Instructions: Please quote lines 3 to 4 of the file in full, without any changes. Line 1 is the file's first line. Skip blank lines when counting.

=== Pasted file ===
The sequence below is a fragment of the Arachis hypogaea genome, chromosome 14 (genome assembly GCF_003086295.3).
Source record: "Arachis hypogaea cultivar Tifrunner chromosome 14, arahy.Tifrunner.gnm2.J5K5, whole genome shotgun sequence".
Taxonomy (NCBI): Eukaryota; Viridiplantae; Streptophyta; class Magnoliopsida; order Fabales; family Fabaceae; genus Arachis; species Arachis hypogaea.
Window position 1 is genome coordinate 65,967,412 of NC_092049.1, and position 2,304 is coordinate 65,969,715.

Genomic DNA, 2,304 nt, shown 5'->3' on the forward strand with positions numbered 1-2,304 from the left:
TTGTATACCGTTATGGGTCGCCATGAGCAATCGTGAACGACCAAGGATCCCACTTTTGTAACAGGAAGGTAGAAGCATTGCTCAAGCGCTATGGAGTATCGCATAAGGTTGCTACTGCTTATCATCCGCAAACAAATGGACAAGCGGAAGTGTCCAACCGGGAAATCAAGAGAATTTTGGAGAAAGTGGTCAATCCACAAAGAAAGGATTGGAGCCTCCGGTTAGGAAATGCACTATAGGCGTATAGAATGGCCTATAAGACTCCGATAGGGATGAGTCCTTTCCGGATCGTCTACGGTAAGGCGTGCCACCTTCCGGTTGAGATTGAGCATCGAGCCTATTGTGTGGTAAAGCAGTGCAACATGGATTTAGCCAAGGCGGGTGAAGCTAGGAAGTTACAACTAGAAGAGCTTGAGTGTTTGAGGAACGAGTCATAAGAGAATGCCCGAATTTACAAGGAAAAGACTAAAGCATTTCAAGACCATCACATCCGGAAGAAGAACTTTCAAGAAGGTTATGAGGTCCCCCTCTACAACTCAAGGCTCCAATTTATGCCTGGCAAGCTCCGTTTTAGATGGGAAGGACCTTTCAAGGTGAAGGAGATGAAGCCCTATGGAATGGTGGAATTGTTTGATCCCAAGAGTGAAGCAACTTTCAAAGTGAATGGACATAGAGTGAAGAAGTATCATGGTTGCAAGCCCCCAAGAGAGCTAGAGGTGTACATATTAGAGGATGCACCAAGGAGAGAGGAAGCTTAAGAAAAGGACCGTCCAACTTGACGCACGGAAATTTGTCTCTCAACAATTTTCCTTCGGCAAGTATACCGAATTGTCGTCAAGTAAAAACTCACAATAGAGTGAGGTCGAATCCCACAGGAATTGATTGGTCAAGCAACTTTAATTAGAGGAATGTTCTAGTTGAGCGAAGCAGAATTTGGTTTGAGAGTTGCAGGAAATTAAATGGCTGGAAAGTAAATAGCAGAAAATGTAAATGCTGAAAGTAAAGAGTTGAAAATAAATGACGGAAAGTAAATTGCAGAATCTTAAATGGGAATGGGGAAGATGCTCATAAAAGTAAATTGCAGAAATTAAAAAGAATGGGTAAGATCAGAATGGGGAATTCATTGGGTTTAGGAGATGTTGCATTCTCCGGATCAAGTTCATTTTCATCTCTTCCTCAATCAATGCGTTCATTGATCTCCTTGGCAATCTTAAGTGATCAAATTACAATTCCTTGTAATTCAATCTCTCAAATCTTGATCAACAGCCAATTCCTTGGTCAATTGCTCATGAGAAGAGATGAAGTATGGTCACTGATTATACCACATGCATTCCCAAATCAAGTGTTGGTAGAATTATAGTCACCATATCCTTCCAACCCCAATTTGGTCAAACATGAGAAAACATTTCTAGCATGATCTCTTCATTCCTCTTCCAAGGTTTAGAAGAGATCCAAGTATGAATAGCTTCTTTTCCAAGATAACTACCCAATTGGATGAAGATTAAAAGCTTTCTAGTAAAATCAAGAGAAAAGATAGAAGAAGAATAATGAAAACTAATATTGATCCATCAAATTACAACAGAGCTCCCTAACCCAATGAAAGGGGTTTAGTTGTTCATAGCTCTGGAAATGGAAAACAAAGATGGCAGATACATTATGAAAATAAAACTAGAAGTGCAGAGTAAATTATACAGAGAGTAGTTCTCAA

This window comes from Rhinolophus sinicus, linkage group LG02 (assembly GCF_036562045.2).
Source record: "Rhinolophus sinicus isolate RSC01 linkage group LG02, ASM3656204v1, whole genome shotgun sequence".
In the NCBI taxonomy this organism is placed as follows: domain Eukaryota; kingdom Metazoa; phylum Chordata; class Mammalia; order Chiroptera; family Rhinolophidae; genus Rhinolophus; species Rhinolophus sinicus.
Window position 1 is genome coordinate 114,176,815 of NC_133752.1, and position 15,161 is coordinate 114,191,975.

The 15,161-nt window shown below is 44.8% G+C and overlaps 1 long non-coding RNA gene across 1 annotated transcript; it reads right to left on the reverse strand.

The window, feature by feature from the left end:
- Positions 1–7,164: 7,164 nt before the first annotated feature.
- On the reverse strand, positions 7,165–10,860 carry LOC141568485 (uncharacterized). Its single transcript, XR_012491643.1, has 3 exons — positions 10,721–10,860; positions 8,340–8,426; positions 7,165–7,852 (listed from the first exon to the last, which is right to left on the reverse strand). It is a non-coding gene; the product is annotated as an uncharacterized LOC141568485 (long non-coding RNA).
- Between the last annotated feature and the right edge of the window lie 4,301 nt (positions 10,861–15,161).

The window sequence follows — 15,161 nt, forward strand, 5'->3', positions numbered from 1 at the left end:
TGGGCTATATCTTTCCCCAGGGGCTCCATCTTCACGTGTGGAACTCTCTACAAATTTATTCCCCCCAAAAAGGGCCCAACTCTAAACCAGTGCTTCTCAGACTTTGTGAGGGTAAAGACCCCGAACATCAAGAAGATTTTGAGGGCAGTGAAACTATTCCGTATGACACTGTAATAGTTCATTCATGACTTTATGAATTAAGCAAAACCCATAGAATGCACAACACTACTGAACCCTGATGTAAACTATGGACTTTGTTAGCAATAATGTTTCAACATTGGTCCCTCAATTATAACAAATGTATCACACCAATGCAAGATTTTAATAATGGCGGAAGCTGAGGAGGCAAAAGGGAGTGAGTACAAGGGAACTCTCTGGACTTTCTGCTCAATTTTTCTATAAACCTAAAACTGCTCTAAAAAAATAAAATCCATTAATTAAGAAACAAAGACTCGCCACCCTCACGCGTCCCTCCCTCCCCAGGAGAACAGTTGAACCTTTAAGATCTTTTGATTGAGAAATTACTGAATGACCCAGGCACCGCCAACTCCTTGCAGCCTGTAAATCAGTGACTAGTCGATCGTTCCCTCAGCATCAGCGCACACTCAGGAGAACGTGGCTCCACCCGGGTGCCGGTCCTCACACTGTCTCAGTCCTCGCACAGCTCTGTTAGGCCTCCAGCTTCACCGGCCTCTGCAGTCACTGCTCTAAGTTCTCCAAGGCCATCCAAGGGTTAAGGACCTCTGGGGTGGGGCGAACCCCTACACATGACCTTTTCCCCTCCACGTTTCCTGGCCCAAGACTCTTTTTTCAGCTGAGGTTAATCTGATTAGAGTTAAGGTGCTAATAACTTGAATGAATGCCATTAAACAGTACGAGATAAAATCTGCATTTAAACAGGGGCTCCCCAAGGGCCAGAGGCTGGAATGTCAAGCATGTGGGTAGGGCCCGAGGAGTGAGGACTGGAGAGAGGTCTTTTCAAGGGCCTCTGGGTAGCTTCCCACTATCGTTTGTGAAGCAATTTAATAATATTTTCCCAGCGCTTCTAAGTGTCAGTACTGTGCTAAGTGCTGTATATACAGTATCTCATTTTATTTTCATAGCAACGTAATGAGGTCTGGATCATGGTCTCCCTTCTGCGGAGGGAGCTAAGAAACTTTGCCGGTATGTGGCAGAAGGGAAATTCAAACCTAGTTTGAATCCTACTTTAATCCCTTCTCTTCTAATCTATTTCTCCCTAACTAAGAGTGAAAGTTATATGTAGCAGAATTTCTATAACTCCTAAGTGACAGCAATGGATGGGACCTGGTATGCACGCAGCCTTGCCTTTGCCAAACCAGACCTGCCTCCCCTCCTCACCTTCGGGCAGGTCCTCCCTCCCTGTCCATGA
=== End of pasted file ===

Taxonomy (NCBI): Eukaryota; Viridiplantae; Streptophyta; class Magnoliopsida; order Fabales; family Fabaceae; genus Arachis; species Arachis hypogaea.
Window position 1 is genome coordinate 65,967,412 of NC_092049.1, and position 2,304 is coordinate 65,969,715.